Floral Notes From the GSOC Wallowa Field Trip

For those of us who were fortunate enough to participate in the Wallowa GSOC field trip, along with stunning geology we were immersed in an abundance of wildflowers. We were surrounded by an unbelievable variety of wildflowers everywhere we went. At any one time you could stand still and see more than a dozen or more different flowers surrounding you.

We were fortunate to have several GSOC members who also were wildflower enthusiasts. There were several interesting conversations and discussion of the possible ID of an interesting flower. I know that I learned a lot from the other people on the trip.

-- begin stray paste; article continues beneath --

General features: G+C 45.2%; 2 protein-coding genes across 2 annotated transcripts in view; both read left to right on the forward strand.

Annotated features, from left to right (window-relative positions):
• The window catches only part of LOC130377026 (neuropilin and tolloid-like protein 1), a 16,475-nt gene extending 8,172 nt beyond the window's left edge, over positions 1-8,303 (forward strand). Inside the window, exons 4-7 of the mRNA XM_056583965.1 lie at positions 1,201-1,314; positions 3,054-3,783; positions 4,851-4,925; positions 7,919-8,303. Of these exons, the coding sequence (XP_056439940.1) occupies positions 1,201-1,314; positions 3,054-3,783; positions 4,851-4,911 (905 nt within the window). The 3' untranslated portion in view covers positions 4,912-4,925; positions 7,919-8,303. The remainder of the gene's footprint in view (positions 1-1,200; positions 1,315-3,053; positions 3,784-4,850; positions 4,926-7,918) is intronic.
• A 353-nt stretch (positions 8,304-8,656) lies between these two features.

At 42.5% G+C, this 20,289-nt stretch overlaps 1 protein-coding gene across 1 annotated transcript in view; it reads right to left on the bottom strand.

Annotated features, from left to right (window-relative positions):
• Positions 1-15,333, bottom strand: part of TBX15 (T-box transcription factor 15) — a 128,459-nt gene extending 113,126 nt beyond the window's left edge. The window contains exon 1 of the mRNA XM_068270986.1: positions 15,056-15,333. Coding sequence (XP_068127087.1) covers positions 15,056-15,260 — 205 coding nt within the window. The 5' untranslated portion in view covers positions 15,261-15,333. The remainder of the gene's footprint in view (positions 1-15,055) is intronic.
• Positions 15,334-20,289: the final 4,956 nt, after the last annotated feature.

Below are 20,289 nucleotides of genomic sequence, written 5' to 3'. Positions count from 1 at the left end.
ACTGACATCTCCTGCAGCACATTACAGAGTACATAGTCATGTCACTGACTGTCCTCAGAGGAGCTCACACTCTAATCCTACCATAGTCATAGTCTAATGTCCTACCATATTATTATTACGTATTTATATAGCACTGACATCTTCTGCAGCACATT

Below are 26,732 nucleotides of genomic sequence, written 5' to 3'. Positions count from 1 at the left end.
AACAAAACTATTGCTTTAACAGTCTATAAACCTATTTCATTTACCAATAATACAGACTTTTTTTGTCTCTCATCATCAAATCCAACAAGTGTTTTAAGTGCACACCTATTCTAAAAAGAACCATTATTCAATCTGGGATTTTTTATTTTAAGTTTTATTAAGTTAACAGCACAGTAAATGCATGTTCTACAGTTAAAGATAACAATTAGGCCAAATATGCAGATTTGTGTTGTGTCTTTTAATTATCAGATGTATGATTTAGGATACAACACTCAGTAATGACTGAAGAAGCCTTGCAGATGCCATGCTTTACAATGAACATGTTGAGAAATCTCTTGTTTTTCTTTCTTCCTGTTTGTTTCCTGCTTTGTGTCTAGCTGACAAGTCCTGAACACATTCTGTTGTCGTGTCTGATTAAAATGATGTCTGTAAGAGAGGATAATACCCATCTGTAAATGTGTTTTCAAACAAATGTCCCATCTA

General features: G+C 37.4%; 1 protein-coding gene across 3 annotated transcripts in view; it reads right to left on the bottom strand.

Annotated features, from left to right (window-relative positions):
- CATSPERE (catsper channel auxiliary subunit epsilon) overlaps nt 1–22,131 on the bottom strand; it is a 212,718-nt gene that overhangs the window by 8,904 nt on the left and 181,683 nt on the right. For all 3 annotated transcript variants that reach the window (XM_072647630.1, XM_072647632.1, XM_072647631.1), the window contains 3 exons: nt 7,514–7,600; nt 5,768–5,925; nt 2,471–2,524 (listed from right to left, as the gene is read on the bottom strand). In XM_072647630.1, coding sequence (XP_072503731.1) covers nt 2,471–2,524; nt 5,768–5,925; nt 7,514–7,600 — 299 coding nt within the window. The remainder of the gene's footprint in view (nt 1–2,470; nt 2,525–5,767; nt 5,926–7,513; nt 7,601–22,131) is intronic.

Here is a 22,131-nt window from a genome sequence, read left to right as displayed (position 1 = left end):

We started out on the Zumwalt prairie which is known for its Mima mounds as well as its wildflowers. The Big Headed Clover, Old Mans Whiskers, Larkspur, Lupine and others were everywhere. But I think that the 6-mile round trip hike up Hurricane creek really gave us an opportunity to see the biggest variety. The hike took us through several habitats, avalanche meadows, rocky slopes, moist trees and streams. Here we saw lots of Calypso orchids, an early Mountain Lady Slipper orchid, Striped Coral Root, Balsam Root, Lupine, Meadow Rue, Arnica, Cinquefoil, Penstemon and more.

Our last day took us to the Iwetamlaykin State Heritage site where our guide Ellen Morris Bishop gave us an intro to the value of native bunch grass and other native plants. Along with being an excellent Geologist, photographer and newspaper editor, she knows her plants!

Overall, we saw over 50 species of wildflower — not bad for a geology field trip!

— Teresa Meyer